But I have managed to find some time to have a look at NZCT. This is one of New Zealand’s largest gaming trusts, giving away over $40m in the last financial year. Their Authorised Purpose is:
Any charitable, philanthropic to the extend it is charitable, cultural, amateur sport or any other purpose that is beneficial to the community or any section of it. This includes, but is not limited to:
- The provision, or assistance in the provision, of facilities, equipment and/or playing / training uniforms for sporting clubs and amateur sporting teams playing in recognised, published leagues or competitions and or:
- Grants for charitable purposes including the relief of poverty or welfare assistance through donations to recognised social service or welfare agencies and / or:
- Grants to educational or training organisations through the provision of scholarships or equipment which is administered by the recipient educational organisation, and/or:
- Grants for recognised cultural or philanthropic to the extent it is charitable activities and groups within the local community.
Firstly there has been a drop off in grants between 2014 and now. This is driven by the number of machines that they have in Canterbury. If we look at the DIA’s numbers on gaming machines (because why wouldn’t you) we can see that in 2013 there were 320 NZCT machines in the region: in 2020 this has dropped to 176. This drop is due both to closure of venues and the Council’s sinking lid policy, and other trusts coming in and taking over venues.
Secondly the effect of COVID in the calendar year 2020 is pretty obvious. Under the previous alert levels venues were closed for a fair while. This had a clear effect on grants given in 2020, but it seems to have picked up in 2021. That said there are some large capital projects which were approved in 2021, which could well have offset the money raised from the machines.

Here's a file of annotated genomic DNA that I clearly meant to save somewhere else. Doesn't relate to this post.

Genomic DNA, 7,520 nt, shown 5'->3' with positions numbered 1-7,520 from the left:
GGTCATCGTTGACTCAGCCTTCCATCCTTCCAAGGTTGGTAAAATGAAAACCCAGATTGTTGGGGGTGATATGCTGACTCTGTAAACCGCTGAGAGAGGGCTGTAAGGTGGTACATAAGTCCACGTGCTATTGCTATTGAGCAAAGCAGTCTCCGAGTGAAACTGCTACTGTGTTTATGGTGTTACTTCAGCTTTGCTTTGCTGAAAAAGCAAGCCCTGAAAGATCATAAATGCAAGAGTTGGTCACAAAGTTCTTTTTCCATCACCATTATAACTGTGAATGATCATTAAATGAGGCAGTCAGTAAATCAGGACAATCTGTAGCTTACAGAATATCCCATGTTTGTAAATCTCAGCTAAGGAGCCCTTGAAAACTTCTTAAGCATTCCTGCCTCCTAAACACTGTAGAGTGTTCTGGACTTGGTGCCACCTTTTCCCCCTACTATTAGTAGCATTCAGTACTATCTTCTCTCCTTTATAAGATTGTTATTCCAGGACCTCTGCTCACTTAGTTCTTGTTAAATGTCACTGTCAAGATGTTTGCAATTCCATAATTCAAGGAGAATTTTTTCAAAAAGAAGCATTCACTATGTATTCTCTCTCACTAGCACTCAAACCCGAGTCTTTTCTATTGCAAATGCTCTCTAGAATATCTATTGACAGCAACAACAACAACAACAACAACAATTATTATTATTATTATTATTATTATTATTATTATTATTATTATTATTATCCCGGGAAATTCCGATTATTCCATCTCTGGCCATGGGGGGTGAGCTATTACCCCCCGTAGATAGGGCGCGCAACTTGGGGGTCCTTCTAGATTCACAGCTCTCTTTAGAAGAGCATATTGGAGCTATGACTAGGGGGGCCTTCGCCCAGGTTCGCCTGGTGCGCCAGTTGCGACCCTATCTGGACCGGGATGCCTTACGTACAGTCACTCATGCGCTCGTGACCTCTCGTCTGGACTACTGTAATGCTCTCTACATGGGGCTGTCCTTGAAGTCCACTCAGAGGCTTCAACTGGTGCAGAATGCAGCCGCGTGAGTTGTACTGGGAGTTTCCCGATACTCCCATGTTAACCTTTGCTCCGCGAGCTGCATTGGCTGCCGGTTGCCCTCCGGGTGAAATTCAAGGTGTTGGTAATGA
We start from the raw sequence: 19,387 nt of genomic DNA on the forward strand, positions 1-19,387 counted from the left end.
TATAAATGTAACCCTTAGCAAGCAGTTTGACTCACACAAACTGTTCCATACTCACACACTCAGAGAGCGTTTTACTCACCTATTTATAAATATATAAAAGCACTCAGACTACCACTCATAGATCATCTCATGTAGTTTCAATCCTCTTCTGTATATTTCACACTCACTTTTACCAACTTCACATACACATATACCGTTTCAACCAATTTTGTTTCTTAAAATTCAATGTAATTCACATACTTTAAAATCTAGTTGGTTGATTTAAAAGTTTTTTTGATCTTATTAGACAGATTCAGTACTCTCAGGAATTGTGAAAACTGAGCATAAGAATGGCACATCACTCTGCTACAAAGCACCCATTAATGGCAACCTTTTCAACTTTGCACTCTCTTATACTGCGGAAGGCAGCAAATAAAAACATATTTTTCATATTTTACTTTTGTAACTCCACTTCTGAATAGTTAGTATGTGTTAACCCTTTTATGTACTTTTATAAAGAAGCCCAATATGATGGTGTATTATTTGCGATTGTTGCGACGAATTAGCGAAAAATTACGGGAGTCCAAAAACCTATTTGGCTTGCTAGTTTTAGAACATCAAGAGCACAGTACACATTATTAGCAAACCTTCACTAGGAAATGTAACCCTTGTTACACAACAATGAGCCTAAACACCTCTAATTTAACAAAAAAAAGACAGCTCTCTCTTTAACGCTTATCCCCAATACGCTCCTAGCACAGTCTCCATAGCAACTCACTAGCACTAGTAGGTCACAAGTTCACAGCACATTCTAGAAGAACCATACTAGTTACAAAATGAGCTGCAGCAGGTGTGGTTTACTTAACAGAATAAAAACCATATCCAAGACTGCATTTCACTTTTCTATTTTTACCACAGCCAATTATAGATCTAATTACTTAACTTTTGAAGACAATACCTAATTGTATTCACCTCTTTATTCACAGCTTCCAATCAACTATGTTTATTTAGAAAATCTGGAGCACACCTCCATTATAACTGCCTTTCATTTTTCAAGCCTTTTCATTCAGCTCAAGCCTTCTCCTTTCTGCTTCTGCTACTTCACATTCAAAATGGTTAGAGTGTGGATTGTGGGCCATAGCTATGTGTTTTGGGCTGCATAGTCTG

So sport did get a fair bit of money, and a reasonable amount of capital looking at the purposes. Which sports were supported in the past few years?
Cricket is the biggest recipient of NZCTs support over the past 8 years. That code has received $3.5m, or 8.5% of NZCTs total grants given since 2013. Rugby was a strong second, getting over $3.2m over the eight years under review. Interestingly though the amounts given to rugby have reduced over the years: rugby made up 10% of grants in 2013, dropping to 4% in 2021. I’m not surprised: rugby has its own gaming trust through Mainland, so quite frankly it seems fair to focus on other sports. Football seems to have been a beneficiary of the reduction in rugby, getting around level $3m over the eight years. Netball was the fourth biggest winner from NZCT, getting around $2.6m over those eight years. I’ve never written a sentence like that: usually female dominant sports languish a little further back. The football and netball position is driven a bit by a huge $750k given to the new Netsal centre in 2021, and which I allocated evenly to both codes.
The next million dollar sports are:
- Tennis $2.0m
- Hockey $1.8m
- Organiser (such as Sport Canterbury) $1.7m
- League $1.6m
- Basketball $1.6m
- Softball $1.5m
- Life Saving $1.4m
- Rowing $1.0m
Of course, amateur sport is only one beneficiary of NZCT. Education gets a decent dollop: although mostly for the provision of sport within schools. In 2021, some 23 educational organisations got money from NZCT. Four social service organisations did, and 8 arts and heritage organisations.
I haven’t done any analysis of declines: they do show who is declined, but not the reason. I’ve probably also understated the contribution that they make to Canterbury. There are a number of grants they tag as National which could have a portion allocated to this province, or are definitely within the Canterbury area: indeed I just looked and the first grant was $1m given late last year to Maia Health Foundation. That’s very definitely in Canterbury, but for the benefit of primarily the South Island – and should be in the scope of our tax payer funded health system but I digress.
If I were applying for grants, I’d give these guys a go. While funding goes largely to sporting organisations, they do give grants to others. Systems and processes with gaming trusts tend to be nice and transactional, and answers come quickly.
I write about this stuff as believe that as need to understand where funding comes from, where it goes, and how it gets there. As a citizenry we allow both those supplying money and those asking for money to operate, and as a community we need to ensure we have oversight over the organisations they choose to fund. Love to talk with you if you think this is at all interesting, and if you want to dive into the data a bit more than happy to do so. Check out my website http://www.delfi.co.nz/